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Catherine Milligan
Stringendo, December 2007

German cellist Maria Kliegel has an exceptionally wide repertoire, and has recorded extensively for Naxos. Her recordings are always impressive for their technical command, tonal beauty and musical communication. The contribution that Saint-Saëns (1835–1921) made to the cello repertoire is indeed considerable: from his concerti to the numerous salon pieces such as the memorable Allegro Appassionato and the favourite Swan, as well as these 3 chamber works. Kleigel’s performance of the sonatas proves that they are somewhat underrated works. The cello sonatas are typical of the romantic style, and reminiscent of the Mendelssohn sonatas for the clarity of textures and attractive melodies. These works are meant to delight rather than shock. …Kliegel and Thiollier give a powerful and unrestrained rendition…This is a fine CD recording, with a well balanced, rounded sound, and first-rate performances. The accompanying booklet is very informative.



D Moore
American Record Guide, June 2007

"Kliegel has a fine technique and a straightforward attitude towards music-making. The dramatic First Sonata, written during a sad period in the composer's life and with drama to match his situation, is played with real enthusiasm and energy. The more introspective Second Sonata is perhaps less immediately effective in Kliegel's hands but not to be ignored, nevertheless. But if you don't have the Suite, Op. 16, this is a good place to go for it, unless you would prefer it with orchestra--then you need her earlier Naxos recording. The Suite is a beauty, either way."



Joanne Talbot
The Strad, May 2007

Saint-Säens is very much the casino player of composers. Sometimes he is on a luck streak and his formidable compositional technique is coupled with inspired and delightful invention. At other times, however, the ideas can be less convincing and their development somewhat laboured.

These two cello sonatas reflect this unevenness though there are sumptuous moments in the Romance of the First Sonata and in the Scherzo con variazoni from the Second Sonata which provides a severe technical challenge for even the most seasoned virtuoso pianist. Maria Kliegel works hard to sell these works and barring some suspect intonation for her octaves in the finale of the Suite, delivers them with excellent technical accomplishment and sensitive musicality.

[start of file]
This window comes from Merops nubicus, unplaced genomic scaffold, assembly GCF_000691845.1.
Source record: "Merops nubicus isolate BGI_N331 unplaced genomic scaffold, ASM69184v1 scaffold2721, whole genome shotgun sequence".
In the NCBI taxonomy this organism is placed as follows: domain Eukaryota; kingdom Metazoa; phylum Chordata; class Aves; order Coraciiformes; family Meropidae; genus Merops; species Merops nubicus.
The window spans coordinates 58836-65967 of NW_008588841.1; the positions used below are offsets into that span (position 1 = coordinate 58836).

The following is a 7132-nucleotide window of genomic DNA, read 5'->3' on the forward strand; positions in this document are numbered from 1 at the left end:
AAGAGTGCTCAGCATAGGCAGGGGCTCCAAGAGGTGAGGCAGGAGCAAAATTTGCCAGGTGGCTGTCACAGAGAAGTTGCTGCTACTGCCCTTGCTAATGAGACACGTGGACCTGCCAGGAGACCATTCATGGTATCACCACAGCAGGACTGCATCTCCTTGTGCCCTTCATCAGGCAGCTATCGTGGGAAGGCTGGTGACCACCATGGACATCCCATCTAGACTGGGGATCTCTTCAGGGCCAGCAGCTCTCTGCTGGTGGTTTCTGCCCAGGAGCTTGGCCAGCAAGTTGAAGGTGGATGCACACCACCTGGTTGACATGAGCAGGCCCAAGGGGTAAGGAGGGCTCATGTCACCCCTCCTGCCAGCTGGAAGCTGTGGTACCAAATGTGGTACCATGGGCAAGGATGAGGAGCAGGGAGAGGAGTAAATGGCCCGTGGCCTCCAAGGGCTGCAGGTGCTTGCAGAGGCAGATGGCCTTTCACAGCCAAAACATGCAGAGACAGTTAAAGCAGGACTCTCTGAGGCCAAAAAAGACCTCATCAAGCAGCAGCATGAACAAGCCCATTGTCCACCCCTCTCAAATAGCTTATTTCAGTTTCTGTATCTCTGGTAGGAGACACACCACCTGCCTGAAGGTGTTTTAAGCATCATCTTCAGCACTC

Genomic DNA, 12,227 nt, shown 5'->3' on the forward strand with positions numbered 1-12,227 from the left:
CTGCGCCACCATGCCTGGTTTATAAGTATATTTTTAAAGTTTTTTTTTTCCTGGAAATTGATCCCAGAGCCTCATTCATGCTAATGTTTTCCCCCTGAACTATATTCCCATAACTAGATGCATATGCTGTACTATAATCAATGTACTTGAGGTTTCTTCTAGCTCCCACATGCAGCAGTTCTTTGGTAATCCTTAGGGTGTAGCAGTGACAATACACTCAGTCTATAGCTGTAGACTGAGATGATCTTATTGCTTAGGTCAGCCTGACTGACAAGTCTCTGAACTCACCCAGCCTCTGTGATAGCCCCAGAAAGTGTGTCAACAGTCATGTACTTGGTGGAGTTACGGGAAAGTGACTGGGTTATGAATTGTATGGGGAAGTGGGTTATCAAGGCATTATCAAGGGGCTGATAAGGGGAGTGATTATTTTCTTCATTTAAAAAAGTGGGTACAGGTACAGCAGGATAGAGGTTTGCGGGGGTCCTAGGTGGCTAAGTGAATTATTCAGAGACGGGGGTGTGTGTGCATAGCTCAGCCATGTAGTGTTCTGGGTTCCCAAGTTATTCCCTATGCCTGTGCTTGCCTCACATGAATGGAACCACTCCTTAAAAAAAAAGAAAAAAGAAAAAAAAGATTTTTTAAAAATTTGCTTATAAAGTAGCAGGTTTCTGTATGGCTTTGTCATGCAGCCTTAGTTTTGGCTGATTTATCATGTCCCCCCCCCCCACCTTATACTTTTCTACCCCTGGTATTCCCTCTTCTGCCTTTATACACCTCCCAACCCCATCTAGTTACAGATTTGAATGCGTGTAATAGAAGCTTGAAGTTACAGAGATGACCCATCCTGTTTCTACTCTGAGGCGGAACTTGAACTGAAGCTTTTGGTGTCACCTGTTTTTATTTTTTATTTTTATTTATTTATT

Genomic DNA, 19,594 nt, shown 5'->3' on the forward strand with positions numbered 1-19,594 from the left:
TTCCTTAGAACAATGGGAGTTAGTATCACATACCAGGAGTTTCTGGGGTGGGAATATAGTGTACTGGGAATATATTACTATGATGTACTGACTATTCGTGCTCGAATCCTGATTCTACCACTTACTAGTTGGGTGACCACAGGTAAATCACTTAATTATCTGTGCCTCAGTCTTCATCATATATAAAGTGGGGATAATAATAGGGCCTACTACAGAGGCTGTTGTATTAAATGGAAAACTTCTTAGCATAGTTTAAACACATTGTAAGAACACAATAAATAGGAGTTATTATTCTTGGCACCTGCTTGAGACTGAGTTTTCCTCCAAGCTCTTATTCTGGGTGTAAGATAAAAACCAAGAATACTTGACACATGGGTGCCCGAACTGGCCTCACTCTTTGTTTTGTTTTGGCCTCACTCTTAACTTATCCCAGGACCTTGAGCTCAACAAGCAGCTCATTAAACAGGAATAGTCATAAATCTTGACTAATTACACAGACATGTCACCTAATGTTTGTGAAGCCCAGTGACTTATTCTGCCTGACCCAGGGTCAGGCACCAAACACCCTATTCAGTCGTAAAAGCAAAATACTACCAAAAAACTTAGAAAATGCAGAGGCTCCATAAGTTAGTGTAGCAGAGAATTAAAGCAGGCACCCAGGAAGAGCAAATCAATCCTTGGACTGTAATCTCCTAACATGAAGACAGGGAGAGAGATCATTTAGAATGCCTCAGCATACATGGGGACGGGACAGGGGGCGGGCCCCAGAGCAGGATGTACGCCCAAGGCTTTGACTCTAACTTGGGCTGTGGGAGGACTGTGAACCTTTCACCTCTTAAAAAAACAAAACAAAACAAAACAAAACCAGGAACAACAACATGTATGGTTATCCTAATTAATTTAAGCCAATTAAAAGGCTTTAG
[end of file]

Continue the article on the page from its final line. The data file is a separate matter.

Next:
Kliegel's partnership with François-Joë Thiollier is impressive -- the pianist has the necessary lightness of touch to achieve a good balance with the cello in the barnstorming finale and creates a sparkling impact in the Second Sonata's Scherzo. Furthermore both artists are particularly successful in projecting the delights of the Suite, its haunting 'Sérénade' deserving to be an encore piece in its own right. At the same time, there is scope for even more imagination in the colouring of phrases, although this aspect is not helped by a rather muffled recording.

Certainly Isserlis and Devoyon more effectively conjure the sense of fantastic theatre in their recordings of the sonatas for BMG. It is, however, useful to have all these works on one CD -- a valuable compendium of Saint-Saëns's more extended works for cello and piano.



David Denton
David's Review Corner, January 2007

The two Saint-Saens cello sonatas float around the periphery of the repertoire, recordings keeping them more in mind than do concert performances. To succeed they require the outgoing style of playing that comes from Maria Kleigel, her recording of the two cello concertos some years ago remaining among my top recommendations. The composer takes the sonatas through every mode that had garnered success for him with the opening movements furnished with grand gestures, the slow movements smooth and elegant, while the finales bubble with vitality. The Second uses a four-movement structure with a very powerful scherzo coming second. The missing ingredient in both works is the composer's usual ability to fashion instantly memorable melodies, the more popular First having the benefit of a show of virtuosity for the pianist in the final. It is a gift Francois-Joel Thiollier accepts with sheer agility as he dives around the keyboard. Kliegel has already recorded the Suite in an orchestral garb, the instrumental sounds at least adding colours to the baron accompaniment. It does make up a complete Saint-Saens cello and piano disc, though that role is about the measure of its intrinsic value. Throughout Kleigel plays with passion, throwing aside technical challenges, though most of those are presented to Thiollier. With a lack of good alternative recordings that couple the sonatas, this is an automatic first choice.






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3:27:06 AM, 26 July 2014
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